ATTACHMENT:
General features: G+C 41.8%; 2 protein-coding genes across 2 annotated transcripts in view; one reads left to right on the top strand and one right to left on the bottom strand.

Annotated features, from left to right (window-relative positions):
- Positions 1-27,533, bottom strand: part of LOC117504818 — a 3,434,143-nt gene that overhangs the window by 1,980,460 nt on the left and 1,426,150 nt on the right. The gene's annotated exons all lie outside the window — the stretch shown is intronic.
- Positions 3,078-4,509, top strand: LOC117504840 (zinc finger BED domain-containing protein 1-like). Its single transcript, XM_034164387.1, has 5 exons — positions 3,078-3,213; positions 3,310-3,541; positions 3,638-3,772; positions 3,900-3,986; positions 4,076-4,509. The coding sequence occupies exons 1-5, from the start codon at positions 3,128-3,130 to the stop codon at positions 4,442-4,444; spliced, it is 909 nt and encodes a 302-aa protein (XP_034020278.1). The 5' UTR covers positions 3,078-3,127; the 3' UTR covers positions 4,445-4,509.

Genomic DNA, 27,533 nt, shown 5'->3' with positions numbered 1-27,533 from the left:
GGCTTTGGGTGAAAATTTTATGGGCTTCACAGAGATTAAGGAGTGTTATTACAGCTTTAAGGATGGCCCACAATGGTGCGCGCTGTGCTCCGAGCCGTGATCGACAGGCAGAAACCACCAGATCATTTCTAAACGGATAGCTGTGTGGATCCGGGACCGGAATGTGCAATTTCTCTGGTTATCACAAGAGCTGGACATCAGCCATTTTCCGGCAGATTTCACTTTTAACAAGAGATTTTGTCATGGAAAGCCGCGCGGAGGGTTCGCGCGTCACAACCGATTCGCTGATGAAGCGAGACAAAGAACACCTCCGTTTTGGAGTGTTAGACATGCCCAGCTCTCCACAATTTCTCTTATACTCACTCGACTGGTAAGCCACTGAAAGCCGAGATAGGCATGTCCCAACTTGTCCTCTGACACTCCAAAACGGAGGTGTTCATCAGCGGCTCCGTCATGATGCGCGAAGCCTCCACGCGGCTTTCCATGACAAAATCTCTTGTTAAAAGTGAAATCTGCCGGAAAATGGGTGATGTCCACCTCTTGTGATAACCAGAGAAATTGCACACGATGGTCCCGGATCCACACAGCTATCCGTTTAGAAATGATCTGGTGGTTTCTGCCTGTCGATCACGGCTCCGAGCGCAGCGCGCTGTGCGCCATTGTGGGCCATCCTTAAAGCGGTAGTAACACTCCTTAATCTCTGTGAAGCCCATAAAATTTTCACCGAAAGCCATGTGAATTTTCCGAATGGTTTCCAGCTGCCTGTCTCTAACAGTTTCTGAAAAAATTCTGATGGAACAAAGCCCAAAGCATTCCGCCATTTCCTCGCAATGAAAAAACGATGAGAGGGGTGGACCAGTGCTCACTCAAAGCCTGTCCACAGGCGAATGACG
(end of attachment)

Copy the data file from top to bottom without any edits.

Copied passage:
General features: G+C 41.8%; 2 protein-coding genes across 2 annotated transcripts in view; one reads left to right on the top strand and one right to left on the bottom strand.

Annotated features, from left to right (window-relative positions):
- Positions 1-27,533, bottom strand: part of LOC117504818 — a 3,434,143-nt gene that overhangs the window by 1,980,460 nt on the left and 1,426,150 nt on the right. The gene's annotated exons all lie outside the window — the stretch shown is intronic.
- Positions 3,078-4,509, top strand: LOC117504840 (zinc finger BED domain-containing protein 1-like). Its single transcript, XM_034164387.1, has 5 exons — positions 3,078-3,213; positions 3,310-3,541; positions 3,638-3,772; positions 3,900-3,986; positions 4,076-4,509. The coding sequence occupies exons 1-5, from the start codon at positions 3,128-3,130 to the stop codon at positions 4,442-4,444; spliced, it is 909 nt and encodes a 302-aa protein (XP_034020278.1). The 5' UTR covers positions 3,078-3,127; the 3' UTR covers positions 4,445-4,509.

Genomic DNA, 27,533 nt, shown 5'->3' with positions numbered 1-27,533 from the left:
GGCTTTGGGTGAAAATTTTATGGGCTTCACAGAGATTAAGGAGTGTTATTACAGCTTTAAGGATGGCCCACAATGGTGCGCGCTGTGCTCCGAGCCGTGATCGACAGGCAGAAACCACCAGATCATTTCTAAACGGATAGCTGTGTGGATCCGGGACCGGAATGTGCAATTTCTCTGGTTATCACAAGAGCTGGACATCAGCCATTTTCCGGCAGATTTCACTTTTAACAAGAGATTTTGTCATGGAAAGCCGCGCGGAGGGTTCGCGCGTCACAACCGATTCGCTGATGAAGCGAGACAAAGAACACCTCCGTTTTGGAGTGTTAGACATGCCCAGCTCTCCACAATTTCTCTTATACTCACTCGACTGGTAAGCCACTGAAAGCCGAGATAGGCATGTCCCAACTTGTCCTCTGACACTCCAAAACGGAGGTGTTCATCAGCGGCTCCGTCATGATGCGCGAAGCCTCCACGCGGCTTTCCATGACAAAATCTCTTGTTAAAAGTGAAATCTGCCGGAAAATGGGTGATGTCCACCTCTTGTGATAACCAGAGAAATTGCACACGATGGTCCCGGATCCACACAGCTATCCGTTTAGAAATGATCTGGTGGTTTCTGCCTGTCGATCACGGCTCCGAGCGCAGCGCGCTGTGCGCCATTGTGGGCCATCCTTAAAGCGGTAGTAACACTCCTTAATCTCTGTGAAGCCCATAAAATTTTCACCGAAAGCCATGTGAATTTTCCGAATGGTTTCCAGCTGCCTGTCTCTAACAGTTTCTGAAAAAATTCTGATGGAACAAAGCCCAAAGCATTCCGCCATTTCCTCGCAATGAAAAAACGATGAGAGGGGTGGACCAGTGCTCACTCAAAGCCTGTCCACAGGCGAATGACG